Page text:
Five Lessons from the Big EV Rollout
Electric cars have moved beyond the future technology stage and are on the market now, which means we can learn some useful lessons from the early sales experience. This is the way it looks now, based on limited and preliminary evidence—the next time I write something like this it could be very different.
There will be shakeout. Obviously, not all the startup EV companies are going to make it. Aptera (which hoped to go wide with its fanciful three-wheeled 2e) is a probable casualty, and the Norwegian EV company Think—a veteran in this space, founded in 1991—declared bankruptcy (for the fourth time) earlier this week. Think fell apart, this time, because, after expanding to the U.S. and opening a plant in Indiana, it lacked a plausible business plan. A strategy based on selling its overpriced $40,000 two-seat cars to large corporate and government fleets (who could buy the Chevrolet Volt or Nissan LEAF for the same money) was wish-fulfillment at best. Survivors need to rethink their pricing plans and marketing strategy—what will make people want to buy our cars? Hoping for the best isn’t a viable option.
The early buyers are there. The supply of EVs is still limited by production constraints, regional availability and parts shortages resulting from the Japanese earthquake. You can’t—yet—look at sales numbers as meaning very much, because the cars are still in short supply, and far outnumbered by the eager early adopters who want them, It won’t take long for the companies to run through the advance order lists, though, and they’d better be ready with mass-marketing plans. The Smart experience is instructive here. According to Mercedes CEO Dieter Zetsche, the company was so taken aback by the flood of early orders for the Fortwo that it did little more than process reservations. When they ran through the pile, it was “What do we do now?” time.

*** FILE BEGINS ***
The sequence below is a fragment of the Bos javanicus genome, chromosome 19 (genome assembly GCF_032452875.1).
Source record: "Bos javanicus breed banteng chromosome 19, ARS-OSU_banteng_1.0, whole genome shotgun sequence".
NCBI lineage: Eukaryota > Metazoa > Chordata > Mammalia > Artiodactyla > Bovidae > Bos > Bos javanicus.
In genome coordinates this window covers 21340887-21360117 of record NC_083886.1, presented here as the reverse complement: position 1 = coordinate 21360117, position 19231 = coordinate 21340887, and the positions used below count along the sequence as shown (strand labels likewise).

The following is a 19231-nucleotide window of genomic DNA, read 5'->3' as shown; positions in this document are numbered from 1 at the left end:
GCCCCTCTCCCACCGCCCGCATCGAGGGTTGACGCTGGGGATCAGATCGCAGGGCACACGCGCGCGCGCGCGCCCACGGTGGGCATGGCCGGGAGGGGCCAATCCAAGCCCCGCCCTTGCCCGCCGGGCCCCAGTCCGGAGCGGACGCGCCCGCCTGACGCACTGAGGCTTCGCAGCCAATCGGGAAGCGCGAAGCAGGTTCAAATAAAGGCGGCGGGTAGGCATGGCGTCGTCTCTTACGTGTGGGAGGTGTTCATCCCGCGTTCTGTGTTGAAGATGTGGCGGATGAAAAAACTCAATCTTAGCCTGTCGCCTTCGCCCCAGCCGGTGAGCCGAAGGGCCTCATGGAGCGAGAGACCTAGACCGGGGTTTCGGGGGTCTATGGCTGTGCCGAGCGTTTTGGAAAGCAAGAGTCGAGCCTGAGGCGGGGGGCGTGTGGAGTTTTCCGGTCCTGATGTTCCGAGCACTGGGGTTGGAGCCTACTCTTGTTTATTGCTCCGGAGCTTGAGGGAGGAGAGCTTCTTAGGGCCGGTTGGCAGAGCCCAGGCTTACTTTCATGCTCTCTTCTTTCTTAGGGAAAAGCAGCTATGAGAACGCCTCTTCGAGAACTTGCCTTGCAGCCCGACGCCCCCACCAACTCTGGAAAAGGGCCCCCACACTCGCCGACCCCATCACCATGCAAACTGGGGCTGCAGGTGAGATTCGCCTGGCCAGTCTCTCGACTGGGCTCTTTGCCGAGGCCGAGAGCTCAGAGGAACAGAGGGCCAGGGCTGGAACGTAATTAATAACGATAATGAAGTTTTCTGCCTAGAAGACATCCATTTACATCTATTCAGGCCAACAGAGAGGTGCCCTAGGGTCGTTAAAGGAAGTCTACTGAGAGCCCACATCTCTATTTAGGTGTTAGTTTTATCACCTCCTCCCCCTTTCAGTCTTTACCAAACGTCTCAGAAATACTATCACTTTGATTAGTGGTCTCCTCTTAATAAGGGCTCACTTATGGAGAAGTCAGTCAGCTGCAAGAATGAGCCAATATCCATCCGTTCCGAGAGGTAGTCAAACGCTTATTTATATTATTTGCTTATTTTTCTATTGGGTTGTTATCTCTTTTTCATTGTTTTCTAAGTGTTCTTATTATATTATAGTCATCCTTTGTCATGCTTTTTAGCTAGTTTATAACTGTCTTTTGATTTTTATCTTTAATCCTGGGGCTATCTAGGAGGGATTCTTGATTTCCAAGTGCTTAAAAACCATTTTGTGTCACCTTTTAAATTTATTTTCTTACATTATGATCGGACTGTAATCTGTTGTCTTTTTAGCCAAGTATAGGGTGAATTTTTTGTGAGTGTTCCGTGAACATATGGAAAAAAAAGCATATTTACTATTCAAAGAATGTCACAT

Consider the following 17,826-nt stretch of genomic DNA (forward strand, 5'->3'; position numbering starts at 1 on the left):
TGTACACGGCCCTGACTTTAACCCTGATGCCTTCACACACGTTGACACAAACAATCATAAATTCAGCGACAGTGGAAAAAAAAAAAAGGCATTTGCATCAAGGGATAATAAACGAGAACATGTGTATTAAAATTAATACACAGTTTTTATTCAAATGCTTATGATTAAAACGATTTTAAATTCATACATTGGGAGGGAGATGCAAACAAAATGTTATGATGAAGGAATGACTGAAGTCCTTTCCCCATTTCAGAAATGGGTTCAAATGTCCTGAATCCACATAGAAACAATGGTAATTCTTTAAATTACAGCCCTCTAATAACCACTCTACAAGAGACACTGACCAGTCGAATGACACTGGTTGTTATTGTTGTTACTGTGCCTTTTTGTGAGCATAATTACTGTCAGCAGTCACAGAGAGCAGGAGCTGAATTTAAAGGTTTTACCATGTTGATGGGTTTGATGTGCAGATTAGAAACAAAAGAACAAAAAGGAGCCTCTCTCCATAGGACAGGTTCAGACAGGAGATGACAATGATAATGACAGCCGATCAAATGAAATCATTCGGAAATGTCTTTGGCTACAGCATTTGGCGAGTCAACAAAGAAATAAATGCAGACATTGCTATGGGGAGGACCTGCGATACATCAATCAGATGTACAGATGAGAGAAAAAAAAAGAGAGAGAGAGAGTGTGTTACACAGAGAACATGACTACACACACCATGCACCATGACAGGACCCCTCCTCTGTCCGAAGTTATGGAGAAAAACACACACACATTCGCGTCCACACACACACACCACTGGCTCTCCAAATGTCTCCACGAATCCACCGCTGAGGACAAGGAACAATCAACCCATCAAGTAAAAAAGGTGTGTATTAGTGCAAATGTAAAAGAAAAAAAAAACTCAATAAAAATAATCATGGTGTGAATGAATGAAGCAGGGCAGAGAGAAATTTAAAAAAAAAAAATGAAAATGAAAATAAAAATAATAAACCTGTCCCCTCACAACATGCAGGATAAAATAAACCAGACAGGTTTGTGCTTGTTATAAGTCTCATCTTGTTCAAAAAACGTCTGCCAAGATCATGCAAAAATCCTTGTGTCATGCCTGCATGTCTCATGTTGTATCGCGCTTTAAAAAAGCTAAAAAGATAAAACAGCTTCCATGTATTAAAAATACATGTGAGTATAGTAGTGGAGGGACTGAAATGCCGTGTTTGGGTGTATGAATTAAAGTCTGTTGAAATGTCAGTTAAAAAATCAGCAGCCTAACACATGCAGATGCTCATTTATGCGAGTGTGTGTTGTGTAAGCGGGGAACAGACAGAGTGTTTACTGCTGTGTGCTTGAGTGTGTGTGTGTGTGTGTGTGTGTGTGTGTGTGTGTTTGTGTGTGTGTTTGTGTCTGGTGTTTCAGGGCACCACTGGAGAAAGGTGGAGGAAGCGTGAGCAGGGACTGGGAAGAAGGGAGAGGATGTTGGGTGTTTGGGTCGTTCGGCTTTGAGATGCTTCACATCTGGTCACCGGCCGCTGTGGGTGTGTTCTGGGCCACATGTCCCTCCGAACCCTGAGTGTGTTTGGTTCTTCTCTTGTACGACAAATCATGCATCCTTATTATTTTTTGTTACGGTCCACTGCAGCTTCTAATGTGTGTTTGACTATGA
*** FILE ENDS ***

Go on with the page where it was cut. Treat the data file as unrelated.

Cold weather is a problem. Both the LEAF and Volt suffer in the winter, because the electric heater is a big draw—far bigger than air conditioning, for example. East coast buyers report 25 to 30 miles of range in the Volt, 65 to 70 in the LEAF, while their west coast counterparts are seeing 50 and at least 100, respectively. Until EVs either have better heaters or more robust batteries, this phenomenon is going to limit EV penetration in places with cold winters. This is one of several reasons I think California will have 50 percent or more of the early EV volume.
EV companies need reliable charging partners. Companies that sign “turnkey” deals that promise to simplify the whole process of buying, installing and obtaining permits for home-based chargers will have grateful customers. That’s why a number of companies have gravitated to experienced players like AeroVironment, and it’s why Fisker Automotive announced a deal with EV Connect this week. Fisker, which plans to roll out the Karma in July and August, doesn’t need to know the subtleties of hiring electricians in New York and Los Angeles, but its partner definitely does. EV Connect is only two years old, but its headed by executives with deep roots going back to charging the GM EV1.
It’s all about the batteries. That’s not a new lesson, of course, but it’s increasingly clear that battery tech rules in this space. That’s why Tesla Motors has forged partnerships with (and could be acquired by) Toyota and Daimler. It knows more about batteries than either one of them, and it’s able to deliver more range. I’m still impressed that the Tesla Model S will roll out of the gate with 300-mile batteries. Those packs weren’t due until a year after the car was out. Sure, the packs are undoubtedly huge (95 kilowatt-hours, anybody?) and expensive, but if 300-mile range were easy to achieve, other automakers would be offering it as an option. For the short term, the challenge will be getting as much out of lithium ion technology as possible. Research into better alternatives—lithium air comes to mind—is proceeding, but is still in very early stages. Lithium ion has at least five, and maybe even 10, years of supremacy ahead of it. Sakti3’s solid-state batteries have made enough progress for GM Ventures to put $5 million into the company, but even founder Ann-Marie Sastry isn’t making claims about taking over the world—yet.
Those are the lessons now, but the whole industry is standing on constantly shifting ground.
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